AUTHOR: Carmen Agra Deedy
ILLUSTRATOR: Michael Austin
Publisher: Peachtree Publishers
Year: 2014 (First edition 2007)
Word Count: 1020
Category: Fiction

Summary: A humorous retelling of a Cuban folktale in which a cockroach interviews her suitors to decide whom to marry.

This challenge is 14:14 PB Challenge by Christie Wild and Latin@s In Kidlit Challenge.

I do not know where to start with this book. There are ten picture book elements for this challenge – character, conflict, plot, dialogue, theme, pacing, wordplay, patterns, rhyme, beginning/endings – from which I could choose. Since I have already reviewed books using dialogue, wordplay, and beginning/endings, I could use any of the remaining elements. But that is what makes this difficult. It is difficult because this book fits in with most of the elements except for rhyme. What the beeswax, let’s do several.

First, you have to understand what this story is about. It is about Martina Josefina Catalin Cucaracha, a cockroach who is ready to marry after twenty one days old. Like any women when it is time to wed, her grandmother, Abuela, gives her advise.
“You are a beautiful cockroach,” said Abuela. “Finding husbands to choose from will be easy – picking the right one could be tricky.”
So Abuela told her what to do to find the perfect mate. “Spill coffe on the suitor’s shoes.” Abuela later explain the reason behind the coffee spillage. “It will make him angry! Then you’ll know how he will speak to you when he loses his temper. Trust me, Martina. The Coffee Test never fails.”

What makes this story unique is, everyone that came to ask for her hands in marriage, failed the test. Rooster came; left without a bride. Pig came; left without a bride. Even oily-fingered, little lizard came and left without a bride. Here is the arc of the story – when it seem that she will not find her groom, Abuela stepped in again and said, “What about him?”. She pointed to the garden below in which the illustration showed a hard-working mouse. Martina was immediately smitten and did not want to give the mouse, Perez, the Coffee Test. But Abuela insisted. As Abuela handed Martina the cup, Perez swooped in and spilled the coffee on Martina. And the book read, “Now the coffee was on the other foot.” This line was so clever; I was cracking up 😀 Martina did not get angry. Instead she asked, “How did you know about the Coffee Test?” Perez grinned. “Well, mi amor, my love…I too have a Cuban grandmother.”

This book is wonderful. I was so smitten with Perez, I want to marry a rat. 😀

CHARACTERS – Martina, Abuela, Perez, and minor ones as well. I love Martina. At any time, any girl off the streets can be her. She was not degrading, and had a natural “niceness” about her. The grandmother was not overbearing, but caring, kind, and brilliant. And the illustrations depicted the other mentioned characters with color and vibrancy.

The CONFLICT was more “man versus self” even though we did see “man versus man”. Man versus self because Martina wanted a husband and did not feel right about giving the Coffee Test. She struggled with it, but not to argue with her grandmother, she went along with it. And it worked out in the end.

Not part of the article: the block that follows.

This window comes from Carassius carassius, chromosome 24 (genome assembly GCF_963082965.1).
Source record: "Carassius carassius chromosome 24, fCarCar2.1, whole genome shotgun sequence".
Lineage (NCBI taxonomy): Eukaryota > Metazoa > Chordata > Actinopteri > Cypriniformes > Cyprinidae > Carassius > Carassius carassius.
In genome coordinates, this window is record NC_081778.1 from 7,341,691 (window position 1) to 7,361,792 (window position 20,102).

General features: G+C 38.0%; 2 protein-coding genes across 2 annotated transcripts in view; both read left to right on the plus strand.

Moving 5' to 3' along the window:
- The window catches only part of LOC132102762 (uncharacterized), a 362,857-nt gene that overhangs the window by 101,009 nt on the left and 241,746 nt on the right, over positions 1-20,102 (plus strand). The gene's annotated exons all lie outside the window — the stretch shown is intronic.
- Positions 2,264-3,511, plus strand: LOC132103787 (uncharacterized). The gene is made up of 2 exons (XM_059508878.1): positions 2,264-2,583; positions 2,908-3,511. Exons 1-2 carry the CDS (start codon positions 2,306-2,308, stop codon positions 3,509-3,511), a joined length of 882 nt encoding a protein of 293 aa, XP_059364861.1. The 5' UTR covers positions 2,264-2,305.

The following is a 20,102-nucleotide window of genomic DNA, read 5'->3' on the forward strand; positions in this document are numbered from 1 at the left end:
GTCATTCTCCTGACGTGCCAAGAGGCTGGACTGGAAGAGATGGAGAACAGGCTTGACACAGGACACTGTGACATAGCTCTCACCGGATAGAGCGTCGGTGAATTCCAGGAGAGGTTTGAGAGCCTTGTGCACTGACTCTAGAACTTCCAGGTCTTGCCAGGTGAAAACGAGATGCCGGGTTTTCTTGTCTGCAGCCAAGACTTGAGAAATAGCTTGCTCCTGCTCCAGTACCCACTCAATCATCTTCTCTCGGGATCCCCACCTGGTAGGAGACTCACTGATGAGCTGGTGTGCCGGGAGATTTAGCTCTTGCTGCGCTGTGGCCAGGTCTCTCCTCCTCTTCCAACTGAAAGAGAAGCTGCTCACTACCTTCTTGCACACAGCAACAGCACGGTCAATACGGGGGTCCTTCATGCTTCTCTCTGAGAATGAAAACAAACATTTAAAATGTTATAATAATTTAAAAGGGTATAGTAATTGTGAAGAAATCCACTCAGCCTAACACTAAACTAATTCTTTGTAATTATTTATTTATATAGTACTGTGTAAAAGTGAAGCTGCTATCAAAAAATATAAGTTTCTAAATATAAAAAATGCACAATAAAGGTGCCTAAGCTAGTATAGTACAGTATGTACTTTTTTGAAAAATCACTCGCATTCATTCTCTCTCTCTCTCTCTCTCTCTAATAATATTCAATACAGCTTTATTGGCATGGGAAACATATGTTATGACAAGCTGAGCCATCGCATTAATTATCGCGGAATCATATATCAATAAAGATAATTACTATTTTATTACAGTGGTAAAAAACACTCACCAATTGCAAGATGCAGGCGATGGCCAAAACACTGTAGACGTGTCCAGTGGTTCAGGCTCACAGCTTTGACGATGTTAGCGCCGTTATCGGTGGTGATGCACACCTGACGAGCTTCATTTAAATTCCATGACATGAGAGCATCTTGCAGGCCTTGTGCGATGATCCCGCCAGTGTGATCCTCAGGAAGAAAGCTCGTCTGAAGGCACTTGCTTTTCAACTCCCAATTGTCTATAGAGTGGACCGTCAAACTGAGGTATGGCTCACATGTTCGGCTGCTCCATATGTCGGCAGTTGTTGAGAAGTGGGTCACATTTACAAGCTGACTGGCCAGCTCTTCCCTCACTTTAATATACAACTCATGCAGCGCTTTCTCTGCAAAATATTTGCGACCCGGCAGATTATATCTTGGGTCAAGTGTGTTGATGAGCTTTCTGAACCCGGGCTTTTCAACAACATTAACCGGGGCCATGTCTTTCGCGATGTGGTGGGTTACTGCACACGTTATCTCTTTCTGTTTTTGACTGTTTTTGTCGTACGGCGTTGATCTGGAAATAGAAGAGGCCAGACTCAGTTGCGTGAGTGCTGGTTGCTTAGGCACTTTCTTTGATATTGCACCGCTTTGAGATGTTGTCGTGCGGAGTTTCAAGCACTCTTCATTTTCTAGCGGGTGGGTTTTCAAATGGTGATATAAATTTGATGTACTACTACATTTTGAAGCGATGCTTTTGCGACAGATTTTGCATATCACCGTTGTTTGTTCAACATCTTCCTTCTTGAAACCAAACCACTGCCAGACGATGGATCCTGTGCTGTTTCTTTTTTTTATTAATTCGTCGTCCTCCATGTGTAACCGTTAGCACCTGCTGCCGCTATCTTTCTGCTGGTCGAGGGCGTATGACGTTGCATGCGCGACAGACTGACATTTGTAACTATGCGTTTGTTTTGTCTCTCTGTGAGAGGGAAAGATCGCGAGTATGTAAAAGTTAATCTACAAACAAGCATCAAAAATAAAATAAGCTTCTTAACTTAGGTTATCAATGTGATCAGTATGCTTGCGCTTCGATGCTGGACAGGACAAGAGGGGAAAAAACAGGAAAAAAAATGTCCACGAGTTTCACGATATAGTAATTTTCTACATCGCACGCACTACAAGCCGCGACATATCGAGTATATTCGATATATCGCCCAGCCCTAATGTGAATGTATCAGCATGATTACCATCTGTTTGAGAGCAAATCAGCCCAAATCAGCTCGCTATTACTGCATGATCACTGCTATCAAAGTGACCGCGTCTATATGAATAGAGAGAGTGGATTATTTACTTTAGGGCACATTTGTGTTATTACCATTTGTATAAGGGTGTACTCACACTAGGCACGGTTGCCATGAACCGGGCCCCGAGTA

The PLOT – when a cockroach takes advice from her grandmother about finding the perfect mate, she learned grandmothers know best.

The dialogue between Martina and Abuela flows beautifully together. The genuity of it all makes the reader sense the pattern and the conversation flowing naturally. I grouped all these elements because at times I see them all working together to create this masterpiece. For instance, when the suitors come, they all say the same thing :
Beautiful muchacha
Won’t you be my wife?”

In return she says, “Coffee, senor?”

This is where pattern comes into play. Each suitors asked the same question. And she offers each Coffee sending her plan in motion.
I also love the dialogue of the characters. For example, when Don Cerdo, the Pig, came, Martina wheezed, “What an unimaginable scent. Is it some new pig cologne?”
“Oh no, senorita. It’s the sweet aroma of my pig sty. Rotten eggs! Turnip peels! Stinky Cheese!” Don Cerdo licked his chops.
This was brilliant. 😀

The WORDPLAY came in the form of appositives ( An appositive is a word placed after another word to explain or identify it.) In this case, it is the Spanish and English translations. An example would be, “Meanwhile, Papa sent el perico, the parrot, to spread the word.) Here the author took in consideration that the reader may not be aware of an “el perico”, so she placed the english definition/translation next to the Spanish. You can find many of these sprinkled throughout the text.

Deedy’s retelling of this Cuban/Latino folktale has a rollicking voice laced with sly tongue-in-cheek humor :D. The acrylic illustrations given in a vivid island/tropical setting. Shifting among various points of view (Martina, Abuela, and the suitors) add life to the writing, and grimaces reveal all the emotions and characterization. A sprinkling of Spanish words adds an ethnic feel to this amazing story that should be read to every grade.

I found these resources online to help teach the text.




  1. Funny, I just placed a reserve on a copy of this book at my library last week. I haven’t gotten it yet. I don’t remember how I heard about it. Your description makes me want to read it even more. Good job on your amazingly detailed analysis! Also, I can tell from the pictures you posted that the illustrations are beautiful.

  2. how wonderful. I am trying to learn Spanish and this would be a wonderful addition to my reading just for the smattering of words. You description of the flow of the language delighted me. I do love when words make music of their own. Thank you for yet again a fabulous description of yet another book I now wish to read.

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